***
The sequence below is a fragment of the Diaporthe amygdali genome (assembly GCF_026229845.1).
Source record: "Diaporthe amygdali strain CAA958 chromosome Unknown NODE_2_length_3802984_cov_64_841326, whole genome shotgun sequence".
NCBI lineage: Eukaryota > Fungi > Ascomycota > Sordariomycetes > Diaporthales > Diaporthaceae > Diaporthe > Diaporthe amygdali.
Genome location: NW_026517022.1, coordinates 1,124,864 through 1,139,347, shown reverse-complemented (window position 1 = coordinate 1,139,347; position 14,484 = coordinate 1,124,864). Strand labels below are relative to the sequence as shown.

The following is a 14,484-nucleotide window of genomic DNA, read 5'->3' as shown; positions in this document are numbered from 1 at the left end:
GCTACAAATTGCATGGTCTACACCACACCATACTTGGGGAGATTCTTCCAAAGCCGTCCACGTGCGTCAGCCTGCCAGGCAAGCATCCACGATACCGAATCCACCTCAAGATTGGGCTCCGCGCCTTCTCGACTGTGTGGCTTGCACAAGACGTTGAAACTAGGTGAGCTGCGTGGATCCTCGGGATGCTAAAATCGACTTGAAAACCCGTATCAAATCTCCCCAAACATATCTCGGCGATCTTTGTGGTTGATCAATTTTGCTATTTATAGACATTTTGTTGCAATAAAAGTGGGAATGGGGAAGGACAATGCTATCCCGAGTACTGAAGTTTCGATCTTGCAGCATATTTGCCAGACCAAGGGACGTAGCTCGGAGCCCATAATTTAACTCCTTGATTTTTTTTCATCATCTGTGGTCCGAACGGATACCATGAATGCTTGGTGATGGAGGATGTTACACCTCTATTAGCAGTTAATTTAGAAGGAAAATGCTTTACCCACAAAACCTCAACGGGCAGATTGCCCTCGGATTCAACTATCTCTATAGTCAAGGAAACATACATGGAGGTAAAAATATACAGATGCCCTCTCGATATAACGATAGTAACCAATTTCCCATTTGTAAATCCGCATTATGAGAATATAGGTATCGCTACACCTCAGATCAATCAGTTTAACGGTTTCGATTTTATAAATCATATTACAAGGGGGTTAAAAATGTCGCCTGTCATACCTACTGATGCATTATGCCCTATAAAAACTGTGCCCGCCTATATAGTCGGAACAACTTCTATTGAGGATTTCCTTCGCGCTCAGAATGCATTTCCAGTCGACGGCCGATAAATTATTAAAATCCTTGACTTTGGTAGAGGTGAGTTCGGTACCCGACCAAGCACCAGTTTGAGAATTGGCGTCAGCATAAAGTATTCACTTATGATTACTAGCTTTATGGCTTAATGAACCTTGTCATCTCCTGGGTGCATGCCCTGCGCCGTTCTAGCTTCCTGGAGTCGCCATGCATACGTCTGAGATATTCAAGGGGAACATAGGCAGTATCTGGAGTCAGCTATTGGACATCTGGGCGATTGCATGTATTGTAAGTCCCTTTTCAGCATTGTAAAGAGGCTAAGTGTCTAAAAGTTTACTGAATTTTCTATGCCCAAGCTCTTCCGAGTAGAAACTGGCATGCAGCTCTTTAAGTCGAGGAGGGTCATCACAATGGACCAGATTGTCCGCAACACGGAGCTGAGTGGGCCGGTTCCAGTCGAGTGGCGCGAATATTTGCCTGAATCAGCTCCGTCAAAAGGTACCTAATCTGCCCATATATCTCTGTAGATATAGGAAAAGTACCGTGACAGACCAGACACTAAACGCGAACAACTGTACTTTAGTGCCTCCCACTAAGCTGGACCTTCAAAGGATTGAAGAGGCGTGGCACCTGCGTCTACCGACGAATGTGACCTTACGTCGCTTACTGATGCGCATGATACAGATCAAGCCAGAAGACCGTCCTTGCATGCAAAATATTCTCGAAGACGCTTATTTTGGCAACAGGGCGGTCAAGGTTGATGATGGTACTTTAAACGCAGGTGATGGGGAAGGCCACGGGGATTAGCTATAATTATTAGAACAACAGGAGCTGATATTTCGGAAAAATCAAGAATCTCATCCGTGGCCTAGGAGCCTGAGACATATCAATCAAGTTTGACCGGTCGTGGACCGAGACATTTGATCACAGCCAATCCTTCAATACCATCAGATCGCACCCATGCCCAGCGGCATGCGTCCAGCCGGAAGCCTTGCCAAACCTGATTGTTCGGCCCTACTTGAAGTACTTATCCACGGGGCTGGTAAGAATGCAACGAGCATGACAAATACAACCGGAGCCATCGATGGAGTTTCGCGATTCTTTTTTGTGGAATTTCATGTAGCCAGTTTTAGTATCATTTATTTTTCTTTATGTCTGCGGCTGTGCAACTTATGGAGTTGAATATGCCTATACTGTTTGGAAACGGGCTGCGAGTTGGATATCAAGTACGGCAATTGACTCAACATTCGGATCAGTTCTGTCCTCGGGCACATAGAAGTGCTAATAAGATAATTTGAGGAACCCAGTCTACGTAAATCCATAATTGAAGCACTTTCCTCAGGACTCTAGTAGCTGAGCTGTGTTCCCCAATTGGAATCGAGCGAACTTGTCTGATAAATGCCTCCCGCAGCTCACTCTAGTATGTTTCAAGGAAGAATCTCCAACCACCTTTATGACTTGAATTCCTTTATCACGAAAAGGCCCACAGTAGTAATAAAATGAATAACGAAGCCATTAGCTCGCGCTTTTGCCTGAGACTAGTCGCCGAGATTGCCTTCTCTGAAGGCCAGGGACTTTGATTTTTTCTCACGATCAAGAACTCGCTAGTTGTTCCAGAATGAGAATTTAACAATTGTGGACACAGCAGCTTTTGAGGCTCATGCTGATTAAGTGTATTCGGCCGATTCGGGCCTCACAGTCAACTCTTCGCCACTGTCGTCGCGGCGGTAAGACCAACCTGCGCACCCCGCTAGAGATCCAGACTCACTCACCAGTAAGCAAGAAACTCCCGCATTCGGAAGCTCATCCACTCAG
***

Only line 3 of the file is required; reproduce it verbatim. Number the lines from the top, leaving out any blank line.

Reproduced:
NCBI lineage: Eukaryota > Fungi > Ascomycota > Sordariomycetes > Diaporthales > Diaporthaceae > Diaporthe > Diaporthe amygdali.